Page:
Man pleads guilty to federal bribery charge

Michael Andre Brown, a 47-year-old Waldorf resident, pleaded guilty Monday to a bribery charge in federal court after admitting to accepting cash payments in return for not reporting positive drug screenings for individuals on federal probation, according to a release from the Maryland district of the U.S. Attorney’s Office.

According to his plea agreement, the release says, Brown worked at a company in Camp Springs that provided drug and alcohol treatment and testing services. Through a federal contract, the business was tasked with administering urinalysis tests on behalf of the U.S. Probation and Pretrial Services Office for the District of Maryland. Brown conducted urinalysis tests for the company, and admitted that from at least December 2018 through February 2019, Brown “accepted cash payments in exchange for falsely reporting urinalysis results as negative for controlled substances, when in fact, the results were positive for controlled substances.”

According to the release, on Dec. 26, 2018, an FBI undercover agent “posing as a federal probationer who had been ordered to submit to urine analysis as part of his/her probation” met with Brown at the company’s office. The agent indicated to Brown that they expected to have a positive result, the release says, and Brown told the agent that he was willing to work with them. Brown subsequently took the agent to a bathroom to perform the urinalysis, and the agent submitted a urine sample that would test positive for marijuana. Brown inspected the cup and confirmed it tested positive for drug use, but again said that he would “take care of” the agent, who placed $100 on the bathroom sink. Brown admitted that he took the money. Brown also told the agent the date of their next scheduled analysis, which is supposed to not be known to them until the evening before. Brown let them know of the test two days before it was scheduled.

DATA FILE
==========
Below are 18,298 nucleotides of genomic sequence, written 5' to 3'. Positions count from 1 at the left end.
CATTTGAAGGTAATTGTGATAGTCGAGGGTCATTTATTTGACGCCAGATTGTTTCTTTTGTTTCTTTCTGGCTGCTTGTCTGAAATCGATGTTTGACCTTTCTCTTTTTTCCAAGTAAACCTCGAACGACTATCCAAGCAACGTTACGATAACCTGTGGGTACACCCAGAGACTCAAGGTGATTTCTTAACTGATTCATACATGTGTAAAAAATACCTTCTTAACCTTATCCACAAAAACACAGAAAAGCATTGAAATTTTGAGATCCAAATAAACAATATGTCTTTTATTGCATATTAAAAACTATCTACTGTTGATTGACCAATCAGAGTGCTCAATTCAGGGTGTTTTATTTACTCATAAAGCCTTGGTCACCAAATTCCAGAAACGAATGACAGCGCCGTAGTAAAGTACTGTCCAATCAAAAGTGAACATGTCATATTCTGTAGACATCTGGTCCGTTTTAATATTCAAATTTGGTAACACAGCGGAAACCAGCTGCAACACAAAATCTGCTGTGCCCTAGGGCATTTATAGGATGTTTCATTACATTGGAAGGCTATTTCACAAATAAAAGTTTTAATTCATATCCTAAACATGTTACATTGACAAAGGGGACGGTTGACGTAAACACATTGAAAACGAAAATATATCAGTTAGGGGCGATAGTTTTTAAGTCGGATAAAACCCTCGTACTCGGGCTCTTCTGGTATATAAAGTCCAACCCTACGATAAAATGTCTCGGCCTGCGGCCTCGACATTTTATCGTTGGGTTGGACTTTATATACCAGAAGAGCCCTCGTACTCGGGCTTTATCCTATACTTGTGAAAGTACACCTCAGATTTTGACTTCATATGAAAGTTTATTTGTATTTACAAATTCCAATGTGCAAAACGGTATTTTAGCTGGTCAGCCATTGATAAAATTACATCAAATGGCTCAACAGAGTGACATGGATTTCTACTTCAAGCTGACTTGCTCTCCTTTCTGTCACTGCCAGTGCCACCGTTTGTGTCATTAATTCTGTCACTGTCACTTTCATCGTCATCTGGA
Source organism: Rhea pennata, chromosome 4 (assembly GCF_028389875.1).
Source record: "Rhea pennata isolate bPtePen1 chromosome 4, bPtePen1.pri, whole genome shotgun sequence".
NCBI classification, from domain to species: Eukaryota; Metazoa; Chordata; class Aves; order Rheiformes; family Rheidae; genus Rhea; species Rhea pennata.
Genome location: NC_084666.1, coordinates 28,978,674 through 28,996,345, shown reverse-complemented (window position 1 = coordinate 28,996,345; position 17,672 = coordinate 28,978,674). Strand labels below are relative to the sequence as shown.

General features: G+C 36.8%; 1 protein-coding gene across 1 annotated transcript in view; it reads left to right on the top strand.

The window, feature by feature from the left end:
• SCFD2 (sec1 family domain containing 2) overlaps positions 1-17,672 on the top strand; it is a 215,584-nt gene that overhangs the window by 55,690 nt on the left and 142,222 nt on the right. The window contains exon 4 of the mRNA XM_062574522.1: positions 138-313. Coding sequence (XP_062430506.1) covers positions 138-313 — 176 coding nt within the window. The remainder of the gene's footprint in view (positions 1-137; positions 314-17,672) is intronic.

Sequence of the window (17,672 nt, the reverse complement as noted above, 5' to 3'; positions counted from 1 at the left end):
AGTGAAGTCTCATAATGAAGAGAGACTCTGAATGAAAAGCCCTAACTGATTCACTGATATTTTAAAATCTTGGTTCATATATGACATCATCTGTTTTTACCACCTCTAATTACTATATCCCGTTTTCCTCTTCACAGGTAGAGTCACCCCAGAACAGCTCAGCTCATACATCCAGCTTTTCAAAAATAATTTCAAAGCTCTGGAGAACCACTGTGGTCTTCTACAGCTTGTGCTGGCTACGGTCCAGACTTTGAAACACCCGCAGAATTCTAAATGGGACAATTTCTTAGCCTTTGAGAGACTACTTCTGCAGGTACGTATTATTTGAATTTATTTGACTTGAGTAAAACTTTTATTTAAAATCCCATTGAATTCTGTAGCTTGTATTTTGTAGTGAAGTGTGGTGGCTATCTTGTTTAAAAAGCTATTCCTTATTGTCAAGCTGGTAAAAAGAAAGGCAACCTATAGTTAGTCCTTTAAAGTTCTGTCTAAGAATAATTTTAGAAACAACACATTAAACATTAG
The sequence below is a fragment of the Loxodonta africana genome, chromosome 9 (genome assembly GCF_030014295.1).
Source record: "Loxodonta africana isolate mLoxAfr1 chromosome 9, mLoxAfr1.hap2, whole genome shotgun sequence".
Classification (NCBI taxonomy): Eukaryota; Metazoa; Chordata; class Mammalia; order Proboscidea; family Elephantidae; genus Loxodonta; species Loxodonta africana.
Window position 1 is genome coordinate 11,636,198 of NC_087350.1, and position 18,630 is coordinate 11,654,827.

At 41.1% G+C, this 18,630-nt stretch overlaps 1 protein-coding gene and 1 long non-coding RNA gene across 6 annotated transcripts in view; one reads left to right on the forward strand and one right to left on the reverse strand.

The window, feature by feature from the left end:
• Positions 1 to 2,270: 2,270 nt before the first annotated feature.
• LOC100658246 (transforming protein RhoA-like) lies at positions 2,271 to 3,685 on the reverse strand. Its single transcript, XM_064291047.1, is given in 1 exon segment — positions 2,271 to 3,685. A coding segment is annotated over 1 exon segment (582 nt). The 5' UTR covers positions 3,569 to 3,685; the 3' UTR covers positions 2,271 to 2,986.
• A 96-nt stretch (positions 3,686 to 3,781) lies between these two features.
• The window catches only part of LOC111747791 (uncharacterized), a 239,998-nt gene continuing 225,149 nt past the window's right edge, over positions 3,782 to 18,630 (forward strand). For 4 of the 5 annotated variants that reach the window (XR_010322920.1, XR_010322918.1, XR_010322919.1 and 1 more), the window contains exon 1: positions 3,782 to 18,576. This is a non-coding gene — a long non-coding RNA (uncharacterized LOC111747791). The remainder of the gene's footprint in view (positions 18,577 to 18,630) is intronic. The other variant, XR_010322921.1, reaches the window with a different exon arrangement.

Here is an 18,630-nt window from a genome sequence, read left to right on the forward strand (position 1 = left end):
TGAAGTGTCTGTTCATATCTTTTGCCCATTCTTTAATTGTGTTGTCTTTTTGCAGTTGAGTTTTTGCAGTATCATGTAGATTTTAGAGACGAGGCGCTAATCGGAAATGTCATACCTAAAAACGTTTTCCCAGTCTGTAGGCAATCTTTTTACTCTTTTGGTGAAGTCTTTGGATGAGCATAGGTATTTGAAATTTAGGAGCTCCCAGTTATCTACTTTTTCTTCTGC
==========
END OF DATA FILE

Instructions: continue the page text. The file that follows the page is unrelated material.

According to the plea agreement, at the next test the undercover agent provided another urine sample to Brown, who instead told the agent to “go ahead and pour it out, cause if it was dirty the other day, it’s gonna be dirty today.” The agent again expressed appreciation to Brown and asked if he “needed anything.” Brown then said he took the $100 the other day and would continue accepting payment.

Brown also accepted $150 from the agent on Feb. 11 without requiring the agent to submit any samples before Brown falsely reported a negative result that was then reported to to U.S. Probation and Pretrial Services.

Brown faces a maximum sentence of 10 years in prison for bribery, the release says. U.S. District Court Judge Paula Xinis has scheduled sentencing for Aug. 28 at 10 a.m.

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